Sometimes you hear things that just make you think, ‘The world is too awesome!’
Intrigued by something I had heard on a podcast, I downloaded an article which appeared in Science in October. The above exclamation was uttered when I came across this section:
“The infrequently feeding Burmese python (Python molurus) has been described as a model of extreme metabolic regulation in which many organs, including the heart, increase in mass after a large meal…. The python heart grows in mass by 40% within 48 to 72 hours after consumption of a large meal.”
The ability to change the size of the heart is not unique to pythons; our own hearts can grow in response to disease or exercise. However, the speed at which the pythons’ grow is truly astonishing.
The reason that pythons’ hearts enlarge after eating is due to cellular hypertrophy. Or, in lay terms, the cells in the heart get bigger. The paper in which the above extract appeared sought to find the mechanisms behind this remarkable growth.
The researchers observed that, after the python had eaten, there was a massive increase in the numbers of fat particles in the plasma of the snake’s blood. Usually an increase of this size would result in fat accumulation in places around the body, such as the heart. But, in the python, this was not seen.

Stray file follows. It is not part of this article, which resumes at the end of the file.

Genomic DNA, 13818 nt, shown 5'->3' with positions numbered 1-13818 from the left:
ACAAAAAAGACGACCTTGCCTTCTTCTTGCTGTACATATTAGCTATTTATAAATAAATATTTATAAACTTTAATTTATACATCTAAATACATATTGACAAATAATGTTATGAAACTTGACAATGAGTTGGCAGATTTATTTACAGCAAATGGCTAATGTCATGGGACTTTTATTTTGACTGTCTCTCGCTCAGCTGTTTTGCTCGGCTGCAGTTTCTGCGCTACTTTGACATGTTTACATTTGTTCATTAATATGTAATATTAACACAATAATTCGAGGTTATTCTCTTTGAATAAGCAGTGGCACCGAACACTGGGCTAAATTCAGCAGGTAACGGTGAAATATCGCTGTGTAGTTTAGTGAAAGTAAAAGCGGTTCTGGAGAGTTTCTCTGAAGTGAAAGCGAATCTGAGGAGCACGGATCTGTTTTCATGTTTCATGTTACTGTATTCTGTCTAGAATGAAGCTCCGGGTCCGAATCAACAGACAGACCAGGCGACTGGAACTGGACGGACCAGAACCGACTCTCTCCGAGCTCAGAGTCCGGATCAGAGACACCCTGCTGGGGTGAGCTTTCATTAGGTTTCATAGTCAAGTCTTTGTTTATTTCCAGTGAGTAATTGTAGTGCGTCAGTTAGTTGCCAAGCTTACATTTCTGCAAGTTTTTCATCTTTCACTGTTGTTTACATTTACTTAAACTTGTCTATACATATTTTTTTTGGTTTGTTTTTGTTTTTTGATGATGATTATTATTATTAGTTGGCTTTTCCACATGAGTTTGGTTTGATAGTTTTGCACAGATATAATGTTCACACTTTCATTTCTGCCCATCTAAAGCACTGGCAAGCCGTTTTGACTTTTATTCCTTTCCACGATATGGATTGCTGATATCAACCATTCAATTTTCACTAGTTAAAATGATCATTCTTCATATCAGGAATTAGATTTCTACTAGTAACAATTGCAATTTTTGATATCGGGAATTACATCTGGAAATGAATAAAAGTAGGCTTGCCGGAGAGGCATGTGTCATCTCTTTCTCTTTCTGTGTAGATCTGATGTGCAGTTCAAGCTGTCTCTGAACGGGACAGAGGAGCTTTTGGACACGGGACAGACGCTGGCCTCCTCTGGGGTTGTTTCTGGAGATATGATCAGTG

This suggested that the high fat content of the blood may actually be acting as a trigger for heart cell growth. One of the ways this was tested was by bathing myocytes, heart cells, taken from mice in plasma extracted from a snake after it had fed. Amazingly, the mice myocytes grew!
On further analysis, and testing in live mice and pythons, the group reached the conclusion that a specific combination of 3 types of fat in the python’s blood after eating acts as a trigger which alters gene expression in heart cells, resulting in their growth.
I think that this is an amazing physiological adaptation that the snake has made to cope with infrequent, yet large, meals. Nature is incredible!
Source: Riquelme et al (2011) Fatty Acids Identified in the Burmese Python Promote Beneficial Cardiac Growth. Science 334 (6055): 528-531